Columbine Ten Year Anniversary

There are events that cause us to remember things in terms of before and after and we remember exactly what we were doing and where we were when they happened.

When J.F.K. was shot I had the chicken pox.  We had a black and white Zenith TV and I lost count of how many times I saw the clip of John John saluting as the casket went by.

I lived in a house with two other girls and had a party when the newpaper headlines proclaimed the end of the Viet Nam war. I had just graduated high school.

I was at work when we got the news that John Lennon had been killed.  I cried.

We were staying at Dale’s parents house, waiting to leave for a pipeline job when the challenger went down.  Dale and his mom were out back planting tomatoes and I ran out the back door and told them to come watch the tv.  My heart broke.

We were in our van with the kids, on our way down to meet my Mom in San Antonio and had just gotten to Austin.  We turned on the little TV in the van thinking that we might pick up some cartoons.  The news about what was happening at Columbine was on every channel.  I called my friend in Littleton from the hotel that night.  They live in the sub-division across the street. It was a quiet little neighborhood with a pretty little park in the center.  We stayed with them for awhile after the pipeline job and then moved to an apartment there in Littleton where we stayed until my son was born.

Kids that knew their daughter came to their house and called parents that day.  The little park took months to get back to normal.  It had been made into a shrine.  Their neighborhood had constant traffic long after the shooting.  People were driving through, looking at the park, pointing, helicopters were flying overhead.

John Kennedy was the first president that made me aware of politics.  The war in Viet Nam was the central theme of EVERYTHING at the time I was coming into adulthood.  The Beatles were the first music that was my own and not my parents.  The space program was just always a part of the background of our lives. We were America.  We were Camelot.  We were rock and roll.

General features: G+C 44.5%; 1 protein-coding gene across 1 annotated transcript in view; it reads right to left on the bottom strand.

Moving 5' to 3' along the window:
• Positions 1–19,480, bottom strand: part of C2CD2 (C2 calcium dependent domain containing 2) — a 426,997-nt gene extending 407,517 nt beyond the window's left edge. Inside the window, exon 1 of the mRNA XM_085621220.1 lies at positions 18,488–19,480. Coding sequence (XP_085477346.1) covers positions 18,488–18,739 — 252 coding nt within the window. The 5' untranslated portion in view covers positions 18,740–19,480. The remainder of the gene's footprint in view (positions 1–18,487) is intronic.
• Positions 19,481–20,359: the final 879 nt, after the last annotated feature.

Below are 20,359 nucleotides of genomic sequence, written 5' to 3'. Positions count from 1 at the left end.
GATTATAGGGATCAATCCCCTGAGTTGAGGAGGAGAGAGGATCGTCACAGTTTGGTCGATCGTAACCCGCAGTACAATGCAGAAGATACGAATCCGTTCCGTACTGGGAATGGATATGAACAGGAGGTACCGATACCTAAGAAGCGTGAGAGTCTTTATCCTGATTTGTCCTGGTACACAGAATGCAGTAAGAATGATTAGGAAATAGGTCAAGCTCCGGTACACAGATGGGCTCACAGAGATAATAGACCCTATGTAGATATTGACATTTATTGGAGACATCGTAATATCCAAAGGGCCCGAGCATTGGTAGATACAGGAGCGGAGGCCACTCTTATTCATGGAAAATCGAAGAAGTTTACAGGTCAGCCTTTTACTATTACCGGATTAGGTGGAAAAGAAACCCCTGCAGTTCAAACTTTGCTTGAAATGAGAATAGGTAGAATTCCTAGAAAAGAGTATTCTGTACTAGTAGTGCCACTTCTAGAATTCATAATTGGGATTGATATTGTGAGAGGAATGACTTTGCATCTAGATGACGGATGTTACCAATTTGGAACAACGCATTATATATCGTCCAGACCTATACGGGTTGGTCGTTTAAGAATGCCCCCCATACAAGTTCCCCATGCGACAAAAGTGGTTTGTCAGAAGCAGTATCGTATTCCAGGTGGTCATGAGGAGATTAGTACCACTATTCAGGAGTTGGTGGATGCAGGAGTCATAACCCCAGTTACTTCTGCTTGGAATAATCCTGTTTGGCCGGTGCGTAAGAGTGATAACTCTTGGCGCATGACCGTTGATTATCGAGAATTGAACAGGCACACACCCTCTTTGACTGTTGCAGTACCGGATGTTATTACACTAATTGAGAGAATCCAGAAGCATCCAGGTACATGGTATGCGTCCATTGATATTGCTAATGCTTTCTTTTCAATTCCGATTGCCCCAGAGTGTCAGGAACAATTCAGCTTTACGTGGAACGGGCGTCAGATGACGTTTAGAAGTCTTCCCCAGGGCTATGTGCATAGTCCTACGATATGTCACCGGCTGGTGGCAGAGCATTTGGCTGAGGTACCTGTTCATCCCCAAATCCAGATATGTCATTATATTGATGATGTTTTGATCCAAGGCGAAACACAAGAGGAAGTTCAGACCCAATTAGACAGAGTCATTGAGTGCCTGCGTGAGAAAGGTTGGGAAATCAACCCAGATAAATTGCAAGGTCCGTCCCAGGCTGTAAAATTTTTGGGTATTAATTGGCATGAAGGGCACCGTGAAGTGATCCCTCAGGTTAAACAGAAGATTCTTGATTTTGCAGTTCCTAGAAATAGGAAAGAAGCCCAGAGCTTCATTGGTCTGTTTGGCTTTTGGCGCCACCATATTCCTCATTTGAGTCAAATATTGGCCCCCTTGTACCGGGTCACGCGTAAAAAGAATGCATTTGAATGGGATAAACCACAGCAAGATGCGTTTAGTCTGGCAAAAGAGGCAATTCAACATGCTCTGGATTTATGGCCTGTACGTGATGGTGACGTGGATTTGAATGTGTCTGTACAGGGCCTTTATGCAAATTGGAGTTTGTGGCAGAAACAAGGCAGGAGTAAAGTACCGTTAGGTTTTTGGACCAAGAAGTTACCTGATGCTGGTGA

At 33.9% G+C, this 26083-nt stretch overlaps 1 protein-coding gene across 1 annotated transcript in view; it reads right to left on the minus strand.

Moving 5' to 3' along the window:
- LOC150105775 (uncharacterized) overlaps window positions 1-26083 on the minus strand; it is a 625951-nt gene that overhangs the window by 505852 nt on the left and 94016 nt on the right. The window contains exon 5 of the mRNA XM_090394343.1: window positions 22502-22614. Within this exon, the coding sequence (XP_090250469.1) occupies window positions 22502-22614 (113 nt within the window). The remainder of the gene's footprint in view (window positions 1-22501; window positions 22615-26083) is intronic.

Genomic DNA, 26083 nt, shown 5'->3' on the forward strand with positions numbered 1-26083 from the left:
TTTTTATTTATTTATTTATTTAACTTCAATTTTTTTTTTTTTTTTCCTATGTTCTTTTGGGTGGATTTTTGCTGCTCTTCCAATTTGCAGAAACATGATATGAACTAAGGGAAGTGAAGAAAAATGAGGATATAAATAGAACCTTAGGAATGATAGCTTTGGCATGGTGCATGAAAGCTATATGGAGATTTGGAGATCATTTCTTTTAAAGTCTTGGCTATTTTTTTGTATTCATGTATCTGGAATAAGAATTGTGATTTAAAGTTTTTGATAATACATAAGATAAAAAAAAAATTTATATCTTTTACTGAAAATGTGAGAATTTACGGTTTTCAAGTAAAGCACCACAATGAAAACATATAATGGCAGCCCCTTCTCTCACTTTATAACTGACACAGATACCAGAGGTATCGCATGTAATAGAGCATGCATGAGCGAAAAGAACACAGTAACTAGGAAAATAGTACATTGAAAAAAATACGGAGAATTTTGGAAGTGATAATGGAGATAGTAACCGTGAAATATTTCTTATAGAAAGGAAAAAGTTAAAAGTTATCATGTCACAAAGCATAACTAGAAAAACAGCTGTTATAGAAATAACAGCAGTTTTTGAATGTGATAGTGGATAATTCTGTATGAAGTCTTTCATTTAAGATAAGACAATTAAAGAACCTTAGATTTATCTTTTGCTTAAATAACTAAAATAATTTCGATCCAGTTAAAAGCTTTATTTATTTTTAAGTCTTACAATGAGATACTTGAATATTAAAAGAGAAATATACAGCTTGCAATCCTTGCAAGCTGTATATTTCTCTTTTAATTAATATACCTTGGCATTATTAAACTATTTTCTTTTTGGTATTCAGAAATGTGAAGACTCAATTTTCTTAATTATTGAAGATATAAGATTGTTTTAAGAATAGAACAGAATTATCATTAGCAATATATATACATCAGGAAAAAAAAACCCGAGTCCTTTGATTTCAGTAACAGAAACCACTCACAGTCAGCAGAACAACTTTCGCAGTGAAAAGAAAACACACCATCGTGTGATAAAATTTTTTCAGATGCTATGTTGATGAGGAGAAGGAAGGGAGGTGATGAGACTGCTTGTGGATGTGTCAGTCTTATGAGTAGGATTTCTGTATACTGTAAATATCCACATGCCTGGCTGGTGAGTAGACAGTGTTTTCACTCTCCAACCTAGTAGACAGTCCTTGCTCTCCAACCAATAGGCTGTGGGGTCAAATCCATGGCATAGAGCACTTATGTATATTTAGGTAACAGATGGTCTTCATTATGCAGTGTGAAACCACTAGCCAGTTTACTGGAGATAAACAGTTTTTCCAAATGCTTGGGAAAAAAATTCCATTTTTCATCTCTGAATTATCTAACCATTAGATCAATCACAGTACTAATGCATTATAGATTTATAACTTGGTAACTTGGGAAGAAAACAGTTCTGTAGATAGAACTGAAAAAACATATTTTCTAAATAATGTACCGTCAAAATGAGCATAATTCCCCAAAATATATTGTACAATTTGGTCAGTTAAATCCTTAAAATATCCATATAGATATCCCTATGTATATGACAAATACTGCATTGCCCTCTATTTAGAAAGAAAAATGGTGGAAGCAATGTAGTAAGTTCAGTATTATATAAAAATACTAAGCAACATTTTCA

Columbine stands on it’s own.  It was unimaginable.  It should never have happened.

2 thoughts on “Columbine Ten Year Anniversary

  1. Jessica

    I remember turning on the little TV in the van that day.

    Amazing what little details you can remember when things like that happen.

    I remember when 9/11 happened. We were about to go out to recess, and I was so excited because we were getting popsicles that day at recess. Mrs. LaRue took us down the hall and we waited outside the teachers lounge while she went in to get the popsicles. When she came back out, she didn’t have any popsicles, and we had to go back to class. She explained what happened, but all I cared about was that I didn’t have my popsicle.

    Now I think about it, and compared to everything that happened that day, that popsicle was completely irrelevant.

  2. Dee

    I didn’t add 911 – it is just too huge a thing. I remember being here at school and walking into the office and seeing it on the tv. Miranda caught me in the hall in tears and asked me if we were safe here. That was when it really became real for me. I’m kind of glad that you were young enough that the main concern at that time was a popsicle 🙂

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